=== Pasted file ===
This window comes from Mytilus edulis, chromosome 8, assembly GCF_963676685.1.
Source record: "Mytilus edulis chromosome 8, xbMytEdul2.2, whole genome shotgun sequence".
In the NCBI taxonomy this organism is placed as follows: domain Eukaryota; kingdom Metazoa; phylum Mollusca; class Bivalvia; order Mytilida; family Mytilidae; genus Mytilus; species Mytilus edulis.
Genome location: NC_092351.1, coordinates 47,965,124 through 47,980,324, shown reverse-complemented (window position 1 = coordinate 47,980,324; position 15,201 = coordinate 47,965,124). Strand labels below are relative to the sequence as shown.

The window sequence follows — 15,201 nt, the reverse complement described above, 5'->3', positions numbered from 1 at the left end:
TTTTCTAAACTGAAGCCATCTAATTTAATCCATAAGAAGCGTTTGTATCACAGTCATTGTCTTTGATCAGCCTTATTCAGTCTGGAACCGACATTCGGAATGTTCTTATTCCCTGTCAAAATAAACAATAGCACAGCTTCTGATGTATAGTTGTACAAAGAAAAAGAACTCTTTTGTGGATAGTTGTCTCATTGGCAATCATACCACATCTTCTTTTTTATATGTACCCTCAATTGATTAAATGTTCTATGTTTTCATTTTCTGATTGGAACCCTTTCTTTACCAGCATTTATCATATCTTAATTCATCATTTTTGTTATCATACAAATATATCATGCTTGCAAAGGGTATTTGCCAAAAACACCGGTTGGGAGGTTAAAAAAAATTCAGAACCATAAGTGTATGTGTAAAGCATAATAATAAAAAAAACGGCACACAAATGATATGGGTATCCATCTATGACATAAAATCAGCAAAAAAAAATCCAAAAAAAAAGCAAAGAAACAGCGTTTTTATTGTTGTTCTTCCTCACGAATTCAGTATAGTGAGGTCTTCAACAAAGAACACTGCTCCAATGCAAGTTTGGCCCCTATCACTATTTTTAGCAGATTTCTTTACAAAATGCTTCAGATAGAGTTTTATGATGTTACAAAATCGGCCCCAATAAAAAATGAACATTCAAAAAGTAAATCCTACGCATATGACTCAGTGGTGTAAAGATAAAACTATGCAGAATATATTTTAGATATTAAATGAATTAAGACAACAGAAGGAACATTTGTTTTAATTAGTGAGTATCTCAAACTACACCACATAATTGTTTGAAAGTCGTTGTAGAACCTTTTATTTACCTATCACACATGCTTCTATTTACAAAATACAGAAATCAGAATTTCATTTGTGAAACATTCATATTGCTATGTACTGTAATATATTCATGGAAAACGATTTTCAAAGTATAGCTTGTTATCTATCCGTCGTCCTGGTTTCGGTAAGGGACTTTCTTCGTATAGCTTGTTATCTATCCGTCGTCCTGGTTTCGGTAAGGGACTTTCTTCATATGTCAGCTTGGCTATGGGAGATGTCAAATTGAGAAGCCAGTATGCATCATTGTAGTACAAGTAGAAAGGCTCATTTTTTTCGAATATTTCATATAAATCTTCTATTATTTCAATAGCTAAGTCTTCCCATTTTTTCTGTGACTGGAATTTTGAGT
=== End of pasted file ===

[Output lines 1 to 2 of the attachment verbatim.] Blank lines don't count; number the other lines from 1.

This window comes from Mytilus edulis, chromosome 8, assembly GCF_963676685.1.
Source record: "Mytilus edulis chromosome 8, xbMytEdul2.2, whole genome shotgun sequence".